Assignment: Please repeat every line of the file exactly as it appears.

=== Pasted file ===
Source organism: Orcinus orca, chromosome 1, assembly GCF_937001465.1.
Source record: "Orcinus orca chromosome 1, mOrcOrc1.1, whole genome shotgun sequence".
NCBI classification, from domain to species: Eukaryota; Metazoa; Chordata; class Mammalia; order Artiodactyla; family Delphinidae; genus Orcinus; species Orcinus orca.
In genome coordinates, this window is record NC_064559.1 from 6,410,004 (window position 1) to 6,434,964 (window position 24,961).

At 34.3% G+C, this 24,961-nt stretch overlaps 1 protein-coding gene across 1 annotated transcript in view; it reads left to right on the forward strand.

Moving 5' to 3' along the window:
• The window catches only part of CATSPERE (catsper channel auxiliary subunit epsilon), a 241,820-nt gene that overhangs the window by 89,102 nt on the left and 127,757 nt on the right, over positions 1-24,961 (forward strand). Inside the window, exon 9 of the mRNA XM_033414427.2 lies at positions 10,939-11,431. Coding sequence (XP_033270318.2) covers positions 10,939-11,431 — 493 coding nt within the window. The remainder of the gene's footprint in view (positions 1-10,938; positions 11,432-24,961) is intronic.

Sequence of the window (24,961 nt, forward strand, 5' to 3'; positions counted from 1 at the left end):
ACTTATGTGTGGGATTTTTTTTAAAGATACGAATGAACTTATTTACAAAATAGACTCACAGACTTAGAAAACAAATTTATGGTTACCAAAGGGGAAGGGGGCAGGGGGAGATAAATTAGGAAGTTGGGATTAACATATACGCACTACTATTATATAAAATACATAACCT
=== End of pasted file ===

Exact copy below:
Source organism: Orcinus orca, chromosome 1, assembly GCF_937001465.1.
Source record: "Orcinus orca chromosome 1, mOrcOrc1.1, whole genome shotgun sequence".
NCBI classification, from domain to species: Eukaryota; Metazoa; Chordata; class Mammalia; order Artiodactyla; family Delphinidae; genus Orcinus; species Orcinus orca.
In genome coordinates, this window is record NC_064559.1 from 6,410,004 (window position 1) to 6,434,964 (window position 24,961).

At 34.3% G+C, this 24,961-nt stretch overlaps 1 protein-coding gene across 1 annotated transcript in view; it reads left to right on the forward strand.

Moving 5' to 3' along the window:
• The window catches only part of CATSPERE (catsper channel auxiliary subunit epsilon), a 241,820-nt gene that overhangs the window by 89,102 nt on the left and 127,757 nt on the right, over positions 1-24,961 (forward strand). Inside the window, exon 9 of the mRNA XM_033414427.2 lies at positions 10,939-11,431. Coding sequence (XP_033270318.2) covers positions 10,939-11,431 — 493 coding nt within the window. The remainder of the gene's footprint in view (positions 1-10,938; positions 11,432-24,961) is intronic.

Sequence of the window (24,961 nt, forward strand, 5' to 3'; positions counted from 1 at the left end):
ACTTATGTGTGGGATTTTTTTTAAAGATACGAATGAACTTATTTACAAAATAGACTCACAGACTTAGAAAACAAATTTATGGTTACCAAAGGGGAAGGGGGCAGGGGGAGATAAATTAGGAAGTTGGGATTAACATATACGCACTACTATTATATAAAATACATAACCT